[Over the next few days I’ll be writing a series of posts that highlight a new indexing solution by Jonathan Rochkind and myself called traject that we’re using to index MARC data into Solr. This is the introduction.] Wow. Six months since I posted here. What have I been doing? Well, mostly parenting, but in the last few weeks I was lucky enough to get on board with a project started by Jonathan Rochkind for a new JRuby-based tool optimized for indexing MARC data into solr. You know, kinda like solrmarc, but JRuby. What’s it look like? I encourage you…

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Come work at the University of Michigan

The Library has three UX positions available right now — interface designer, interface developer, and a web content strategist. Come join me at what is easily the best place I’ve ever worked! Full details are over at Suz’s blog.

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Please: don’t return your books

So, I’m at code4lib 2013 right now, where side conversations and informal exchanges tend to be the most interesting part. Last night I had an conversation with the inimitable Michael B. Klein, and after complaining about faculty members that keep books out for decades at a time, we ended up asking a simple question: How much more shelving would we need if everyone returned their books? Assuming we could get them all checked in and such, well, where would we put them? I’m looking at this in the simplest, most conservative way possible: Assume they’re all paperbacks, so we don’t…

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Boosting on Exactish (anchored) phrase matching in Solr: (SST #4)

Check out introduction to the Stupid Solr Tricks series if you’re just joining us.] Exact matching in Solr is easy. Use the default string type: all it does is, essentially, exact phrase matching. string is a great type for faceted values, where the only way we expect to search the index is via text pulled from the index itself. Query the index to get a value: use that value to re-query the index. Simple and self-contained. But much of the time, we don’t want exact matching. We want exactish matching. You know, where things are exactly the same except. Except…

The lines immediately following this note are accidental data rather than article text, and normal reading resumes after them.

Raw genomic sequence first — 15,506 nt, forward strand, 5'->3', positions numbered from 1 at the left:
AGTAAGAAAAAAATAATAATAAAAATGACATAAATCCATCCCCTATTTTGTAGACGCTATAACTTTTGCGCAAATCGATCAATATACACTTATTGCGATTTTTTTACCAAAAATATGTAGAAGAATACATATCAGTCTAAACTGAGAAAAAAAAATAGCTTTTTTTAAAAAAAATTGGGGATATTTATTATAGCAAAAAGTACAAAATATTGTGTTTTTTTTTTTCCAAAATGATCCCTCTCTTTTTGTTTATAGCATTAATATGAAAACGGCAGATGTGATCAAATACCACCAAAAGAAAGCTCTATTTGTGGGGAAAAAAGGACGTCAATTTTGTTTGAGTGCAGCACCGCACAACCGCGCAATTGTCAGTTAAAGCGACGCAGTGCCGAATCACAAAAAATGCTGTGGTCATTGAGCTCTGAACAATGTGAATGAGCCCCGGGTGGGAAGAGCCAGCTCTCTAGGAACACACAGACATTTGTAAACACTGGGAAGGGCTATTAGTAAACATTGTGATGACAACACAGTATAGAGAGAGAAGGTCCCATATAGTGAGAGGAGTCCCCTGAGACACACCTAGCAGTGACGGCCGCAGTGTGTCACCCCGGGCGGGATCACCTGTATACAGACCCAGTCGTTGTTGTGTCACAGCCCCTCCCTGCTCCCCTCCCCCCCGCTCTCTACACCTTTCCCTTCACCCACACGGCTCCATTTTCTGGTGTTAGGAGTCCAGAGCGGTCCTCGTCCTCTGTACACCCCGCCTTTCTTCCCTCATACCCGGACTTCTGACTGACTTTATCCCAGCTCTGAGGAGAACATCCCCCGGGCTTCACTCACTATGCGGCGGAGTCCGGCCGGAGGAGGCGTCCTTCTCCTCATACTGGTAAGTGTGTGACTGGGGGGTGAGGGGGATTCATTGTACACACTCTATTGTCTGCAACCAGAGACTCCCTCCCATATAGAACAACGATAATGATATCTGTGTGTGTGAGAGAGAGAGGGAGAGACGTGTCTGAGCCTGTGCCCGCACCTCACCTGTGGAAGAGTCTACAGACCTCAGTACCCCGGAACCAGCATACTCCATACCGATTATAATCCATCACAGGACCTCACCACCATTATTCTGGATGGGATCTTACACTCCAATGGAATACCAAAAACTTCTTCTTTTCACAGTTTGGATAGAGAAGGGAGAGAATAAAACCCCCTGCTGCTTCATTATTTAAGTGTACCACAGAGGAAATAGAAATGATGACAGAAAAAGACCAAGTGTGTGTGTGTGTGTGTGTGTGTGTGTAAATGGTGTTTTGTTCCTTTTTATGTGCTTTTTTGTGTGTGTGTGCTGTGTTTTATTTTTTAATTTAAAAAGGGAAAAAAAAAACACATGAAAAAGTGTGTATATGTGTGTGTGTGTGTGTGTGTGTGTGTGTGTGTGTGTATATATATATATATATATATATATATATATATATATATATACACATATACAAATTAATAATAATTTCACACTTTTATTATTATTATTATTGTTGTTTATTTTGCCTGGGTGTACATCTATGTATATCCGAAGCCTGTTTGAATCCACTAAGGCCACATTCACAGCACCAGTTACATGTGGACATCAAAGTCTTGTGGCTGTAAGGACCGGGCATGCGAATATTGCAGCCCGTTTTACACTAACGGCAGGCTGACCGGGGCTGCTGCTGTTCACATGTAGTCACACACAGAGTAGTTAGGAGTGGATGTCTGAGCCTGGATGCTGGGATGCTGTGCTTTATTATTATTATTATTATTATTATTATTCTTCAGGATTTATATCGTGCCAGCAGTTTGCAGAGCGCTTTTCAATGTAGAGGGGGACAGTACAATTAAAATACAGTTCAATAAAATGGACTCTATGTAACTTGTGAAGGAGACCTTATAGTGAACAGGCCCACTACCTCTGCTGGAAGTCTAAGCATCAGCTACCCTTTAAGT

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Requiring/Preferring searches that don’t span multiple values (SST #3)

Check out introduction to the Stupid Solr Tricks series if you\’re just joining us.] Solr and multiValued fields Here\’s another thing you need to understand about Solr: it doesn\’t really have fields that can take multiple values. But Bill, you\’re saying, sure it does. I mean, hell, it even has a \’multiValued\’ parameter. First off: watch your language. Second off: are you sure? Let\’s do a quick test. Look at the following documents exampledocs/names.json [ { id: 1, title: The Monkees, name_text: [Peter Tork, Mike Nesmith, Micky Dolenz, Davy Thomas Jones] }, { id: 2, title: Heros of the Wild…

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Using localparams in Solr (or, how to boost records that contain all terms) (SST #2)

[Note: this isn’t so much a Stupid Solr Trick as a Thing You Should Probably Know; consider it required reading for the next SST. If you’re just joining us, check out the introduction to the Stupid Solr Tricks series] What the heck is a localparams query? A garden-variety Solr query URL looks something like this: http://localhost:8983/solr/select? defType=dismax &qf=name^2 place^1 &q=Dueber Which is fine, as far as it goes. But it’s easy to run into the limits of the standard query plugins (e.g., Dismax). Say, for example, you want something like this: title:Constructivism AND author:Dueber And furthermore, you have multiple underlying…

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Solr Field Type for numeric(ish) IDs (SST #1)

[For the introduction to this series, take a quick gander at the introduction] Like everyone else in the library world, I’ve got a bunch of well-defined, well-controlled standard identifiers I need to keep track of and allow searching on. You know, well-vetted stuff like this: 1234-5678 123-4567-890 12-34-567-X 0012-0045 ISBN13: 1234567890123 ISSN: 1234567X (1998-99) ISSN (1998-99): 1234567X 1234567890 (hdk. 22 pgs) 9 Behind the 3rd floor desk Henry VIII [Note: some of these may be a titch exaggerated] How does your system deal with these on index? How about on query? Here’s an idea of how to use a custom…